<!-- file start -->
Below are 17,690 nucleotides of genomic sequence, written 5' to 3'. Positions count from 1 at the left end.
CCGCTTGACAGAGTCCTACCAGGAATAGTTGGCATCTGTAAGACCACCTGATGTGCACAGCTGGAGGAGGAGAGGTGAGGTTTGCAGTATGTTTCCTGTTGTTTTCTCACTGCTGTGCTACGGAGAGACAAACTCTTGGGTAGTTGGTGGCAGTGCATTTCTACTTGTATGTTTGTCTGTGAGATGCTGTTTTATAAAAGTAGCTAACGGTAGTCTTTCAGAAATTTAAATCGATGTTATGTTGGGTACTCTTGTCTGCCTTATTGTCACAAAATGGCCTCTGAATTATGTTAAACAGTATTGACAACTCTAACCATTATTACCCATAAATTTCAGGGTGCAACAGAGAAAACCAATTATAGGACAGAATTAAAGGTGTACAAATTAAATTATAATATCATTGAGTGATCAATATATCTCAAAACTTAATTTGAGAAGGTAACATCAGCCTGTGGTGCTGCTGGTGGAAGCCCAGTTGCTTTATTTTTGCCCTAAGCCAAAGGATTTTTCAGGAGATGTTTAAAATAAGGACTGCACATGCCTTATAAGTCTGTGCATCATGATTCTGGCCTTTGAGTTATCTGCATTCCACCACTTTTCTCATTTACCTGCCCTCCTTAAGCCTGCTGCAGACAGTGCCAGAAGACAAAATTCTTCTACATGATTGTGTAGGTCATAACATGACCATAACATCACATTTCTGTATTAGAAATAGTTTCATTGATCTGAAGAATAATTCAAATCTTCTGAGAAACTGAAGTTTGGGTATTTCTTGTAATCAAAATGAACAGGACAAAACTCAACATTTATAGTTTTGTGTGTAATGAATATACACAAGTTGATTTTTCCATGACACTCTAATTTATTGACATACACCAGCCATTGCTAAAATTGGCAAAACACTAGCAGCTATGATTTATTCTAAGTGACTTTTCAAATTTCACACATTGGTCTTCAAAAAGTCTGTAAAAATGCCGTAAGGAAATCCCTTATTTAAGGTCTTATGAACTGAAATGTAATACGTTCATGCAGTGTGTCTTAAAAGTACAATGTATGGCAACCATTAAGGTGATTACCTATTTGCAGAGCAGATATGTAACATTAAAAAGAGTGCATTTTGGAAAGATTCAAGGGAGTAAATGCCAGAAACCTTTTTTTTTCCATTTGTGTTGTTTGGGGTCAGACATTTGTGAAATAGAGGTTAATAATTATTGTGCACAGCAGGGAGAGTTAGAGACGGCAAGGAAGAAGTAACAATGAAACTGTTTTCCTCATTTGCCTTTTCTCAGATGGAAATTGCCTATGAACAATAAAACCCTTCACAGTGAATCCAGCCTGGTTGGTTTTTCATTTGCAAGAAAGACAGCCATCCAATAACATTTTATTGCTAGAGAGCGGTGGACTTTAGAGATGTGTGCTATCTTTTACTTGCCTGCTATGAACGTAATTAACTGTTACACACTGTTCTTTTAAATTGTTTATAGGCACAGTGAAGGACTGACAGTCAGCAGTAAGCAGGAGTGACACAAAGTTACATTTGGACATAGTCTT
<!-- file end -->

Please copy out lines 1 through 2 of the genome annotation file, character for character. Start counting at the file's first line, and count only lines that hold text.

Below are 17,690 nucleotides of genomic sequence, written 5' to 3'. Positions count from 1 at the left end.
CCGCTTGACAGAGTCCTACCAGGAATAGTTGGCATCTGTAAGACCACCTGATGTGCACAGCTGGAGGAGGAGAGGTGAGGTTTGCAGTATGTTTCCTGTTGTTTTCTCACTGCTGTGCTACGGAGAGACAAACTCTTGGGTAGTTGGTGGCAGTGCATTTCTACTTGTATGTTTGTCTGTGAGATGCTGTTTTATAAAAGTAGCTAACGGTAGTCTTTCAGAAATTTAAATCGATGTTATGTTGGGTACTCTTGTCTGCCTTATTGTCACAAAATGGCCTCTGAATTATGTTAAACAGTATTGACAACTCTAACCATTATTACCCATAAATTTCAGGGTGCAACAGAGAAAACCAATTATAGGACAGAATTAAAGGTGTACAAATTAAATTATAATATCATTGAGTGATCAATATATCTCAAAACTTAATTTGAGAAGGTAACATCAGCCTGTGGTGCTGCTGGTGGAAGCCCAGTTGCTTTATTTTTGCCCTAAGCCAAAGGATTTTTCAGGAGATGTTTAAAATAAGGACTGCACATGCCTTATAAGTCTGTGCATCATGATTCTGGCCTTTGAGTTATCTGCATTCCACCACTTTTCTCATTTACCTGCCCTCCTTAAGCCTGCTGCAGACAGTGCCAGAAGACAAAATTCTTCTACATGATTGTGTAGGTCATAACATGACCATAACATCACATTTCTGTATTAGAAATAGTTTCATTGATCTGAAGAATAATTCAAATCTTCTGAGAAACTGAAGTTTGGGTATTTCTTGTAATCAAAATGAACAGGACAAAACTCAACATTTATAGTTTTGTGTGTAATGAATATACACAAGTTGATTTTTCCATGACACTCTAATTTATTGACATACACCAGCCATTGCTAAAATTGGCAAAACACTAGCAGCTATGATTTATTCTAAGTGACTTTTCAAATTTCACACATTGGTCTTCAAAAAGTCTGTAAAAATGCCGTAAGGAAATCCCTTATTTAAGGTCTTATGAACTGAAATGTAATACGTTCATGCAGTGTGTCTTAAAAGTACAATGTATGGCAACCATTAAGGTGATTACCTATTTGCAGAGCAGATATGTAACATTAAAAAGAGTGCATTTTGGAAAGATTCAAGGGAGTAAATGCCAGAAACCTTTTTTTTTCCATTTGTGTTGTTTGGGGTCAGACATTTGTGAAATAGAGGTTAATAATTATTGTGCACAGCAGGGAGAGTTAGAGACGGCAAGGAAGAAGTAACAATGAAACTGTTTTCCTCATTTGCCTTTTCTCAGATGGAAATTGCCTATGAACAATAAAACCCTTCACAGTGAATCCAGCCTGGTTGGTTTTTCATTTGCAAGAAAGACAGCCATCCAATAACATTTTATTGCTAGAGAGCGGTGGACTTTAGAGATGTGTGCTATCTTTTACTTGCCTGCTATGAACGTAATTAACTGTTACACACTGTTCTTTTAAATTGTTTATAGGCACAGTGAAGGACTGACAGTCAGCAGTAAGCAGGAGTGACACAAAGTTACATTTGGACATAGTCTT